THE LEGACY OF RICHARD ATTENBOROUGH:
A Tribute by Jarrod Emerson
Just over two years ago, on August 24, 2014, Sir Richard Attenborough passed away. A few days shy of his 91st birthday, he left behind an incredible cinematic legacy. I first became aware of Attenborough at the age of six watching him in Jurassic Park. At that time I was far too young know or care about Attenborough’s impressive decades-long career. It was only as I matured and expanded my movie viewing beyond what my adolescent self, that I became aware of his immense talent.
Born August 29, 1923, in Cambridge, England, Richard Attenborough was passionate about the performing arts from an early age. Educated at London’s Royal Academy of Dramatic Art, Attenborough began acting professionally in 1942. Over the next several decades, he played a variety of roles on both stage and film, becoming one of England’s most acclaimed character actors.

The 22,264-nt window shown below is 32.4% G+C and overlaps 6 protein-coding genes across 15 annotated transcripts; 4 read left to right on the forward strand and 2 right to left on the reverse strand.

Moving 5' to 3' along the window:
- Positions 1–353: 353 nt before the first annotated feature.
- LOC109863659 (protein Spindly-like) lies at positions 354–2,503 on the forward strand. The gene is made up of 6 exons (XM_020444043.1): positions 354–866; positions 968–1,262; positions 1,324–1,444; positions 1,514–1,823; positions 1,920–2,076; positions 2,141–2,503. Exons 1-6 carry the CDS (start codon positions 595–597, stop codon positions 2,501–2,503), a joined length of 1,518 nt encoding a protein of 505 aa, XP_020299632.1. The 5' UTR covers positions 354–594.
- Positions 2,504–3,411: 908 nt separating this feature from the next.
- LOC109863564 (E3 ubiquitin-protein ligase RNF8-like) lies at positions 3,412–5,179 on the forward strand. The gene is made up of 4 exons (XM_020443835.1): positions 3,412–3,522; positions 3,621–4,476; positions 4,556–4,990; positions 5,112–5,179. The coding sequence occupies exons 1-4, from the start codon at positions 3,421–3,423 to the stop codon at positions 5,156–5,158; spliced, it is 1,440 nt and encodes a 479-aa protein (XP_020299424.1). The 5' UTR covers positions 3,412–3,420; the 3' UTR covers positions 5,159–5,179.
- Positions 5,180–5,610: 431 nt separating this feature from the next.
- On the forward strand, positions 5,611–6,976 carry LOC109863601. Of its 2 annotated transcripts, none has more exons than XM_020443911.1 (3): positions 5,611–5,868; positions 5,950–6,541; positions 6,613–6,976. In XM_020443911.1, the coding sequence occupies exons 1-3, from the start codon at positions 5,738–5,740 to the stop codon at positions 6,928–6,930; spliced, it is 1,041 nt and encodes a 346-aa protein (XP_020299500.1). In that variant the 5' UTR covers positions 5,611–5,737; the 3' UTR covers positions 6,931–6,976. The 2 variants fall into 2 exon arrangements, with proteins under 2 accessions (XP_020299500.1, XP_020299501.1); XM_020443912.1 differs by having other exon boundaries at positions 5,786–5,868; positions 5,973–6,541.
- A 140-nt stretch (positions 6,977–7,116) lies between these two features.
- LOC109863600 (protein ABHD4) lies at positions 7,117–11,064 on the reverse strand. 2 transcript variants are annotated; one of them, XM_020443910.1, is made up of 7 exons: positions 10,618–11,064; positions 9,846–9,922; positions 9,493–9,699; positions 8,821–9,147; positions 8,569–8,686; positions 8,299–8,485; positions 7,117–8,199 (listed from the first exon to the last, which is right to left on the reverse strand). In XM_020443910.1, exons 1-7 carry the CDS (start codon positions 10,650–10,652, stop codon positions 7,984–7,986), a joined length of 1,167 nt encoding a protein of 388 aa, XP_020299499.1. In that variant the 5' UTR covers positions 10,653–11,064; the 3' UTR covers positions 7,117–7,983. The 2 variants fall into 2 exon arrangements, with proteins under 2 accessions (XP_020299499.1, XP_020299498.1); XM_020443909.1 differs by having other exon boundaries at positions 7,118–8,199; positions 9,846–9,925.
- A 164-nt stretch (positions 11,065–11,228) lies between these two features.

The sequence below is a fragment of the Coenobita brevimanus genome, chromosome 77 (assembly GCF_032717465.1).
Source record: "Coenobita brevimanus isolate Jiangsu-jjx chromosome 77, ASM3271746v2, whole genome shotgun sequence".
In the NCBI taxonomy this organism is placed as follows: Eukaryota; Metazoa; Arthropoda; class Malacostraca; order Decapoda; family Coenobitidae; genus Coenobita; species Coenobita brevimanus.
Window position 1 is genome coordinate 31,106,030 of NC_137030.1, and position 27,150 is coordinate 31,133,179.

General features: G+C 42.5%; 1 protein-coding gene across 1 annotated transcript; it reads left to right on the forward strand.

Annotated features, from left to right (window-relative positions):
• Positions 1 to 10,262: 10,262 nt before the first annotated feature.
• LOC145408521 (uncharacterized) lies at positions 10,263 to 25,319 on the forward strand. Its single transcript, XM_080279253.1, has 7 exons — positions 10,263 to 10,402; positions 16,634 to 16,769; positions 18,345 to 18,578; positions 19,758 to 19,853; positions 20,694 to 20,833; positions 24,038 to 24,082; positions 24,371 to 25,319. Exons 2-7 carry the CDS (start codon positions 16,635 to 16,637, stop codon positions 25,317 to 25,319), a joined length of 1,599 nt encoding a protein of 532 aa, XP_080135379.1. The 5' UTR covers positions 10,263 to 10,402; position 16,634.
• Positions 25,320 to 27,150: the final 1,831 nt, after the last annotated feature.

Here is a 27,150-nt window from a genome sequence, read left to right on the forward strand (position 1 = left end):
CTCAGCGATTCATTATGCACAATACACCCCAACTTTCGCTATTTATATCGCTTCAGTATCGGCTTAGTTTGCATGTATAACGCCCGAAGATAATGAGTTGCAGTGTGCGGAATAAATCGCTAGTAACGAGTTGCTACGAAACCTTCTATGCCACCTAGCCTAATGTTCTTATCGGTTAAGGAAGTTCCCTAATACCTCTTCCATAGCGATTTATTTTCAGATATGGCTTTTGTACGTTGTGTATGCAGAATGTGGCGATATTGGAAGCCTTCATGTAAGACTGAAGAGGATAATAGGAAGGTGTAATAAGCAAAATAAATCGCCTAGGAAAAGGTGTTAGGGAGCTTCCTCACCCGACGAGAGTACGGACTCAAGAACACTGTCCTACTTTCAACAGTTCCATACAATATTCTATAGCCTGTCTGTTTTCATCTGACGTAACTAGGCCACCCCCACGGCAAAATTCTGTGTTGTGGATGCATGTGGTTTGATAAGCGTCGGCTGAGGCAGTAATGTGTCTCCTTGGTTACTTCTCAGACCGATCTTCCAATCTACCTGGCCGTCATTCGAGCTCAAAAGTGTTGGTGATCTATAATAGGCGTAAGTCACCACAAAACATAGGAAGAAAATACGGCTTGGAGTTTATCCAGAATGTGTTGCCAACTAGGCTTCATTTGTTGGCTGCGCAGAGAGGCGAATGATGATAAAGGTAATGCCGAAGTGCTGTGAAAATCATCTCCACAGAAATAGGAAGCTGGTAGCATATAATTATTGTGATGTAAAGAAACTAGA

However, Attenborough explored a whole new angle of his talent when he turned to directing films in the late 1960s. As versatile behind the camera as he was in front of it, Attenborough the director dabbled in many different genres—ranging from musicals (A Chorus Line) to horror (Magic) to drama, but his passion was in politics—past and present. Attenborough perhaps best embodied this passion in his Academy Award winning biopic of Mohandas Gandhi. His apartheid-themed Cry Freedom was filmed during the midst of Apartheid. What history professors do in lecture halls, Attenborough did with celluloid.
Few filmmakers have relentlessly tackled such powerful stories with the conviction and fervor of Attenborough. His numerous contributions to cinema have left a permanent impression on the world.
The following eight films show the best of Attenborough as both an actor and director:
MY BOTTOM LINE:
While there are many talented filmmakers in this world, few use their talent to speak about important topics as passionately as Richard Attenborough.
© Jarrod Emerson (12/12/16) FF2 Media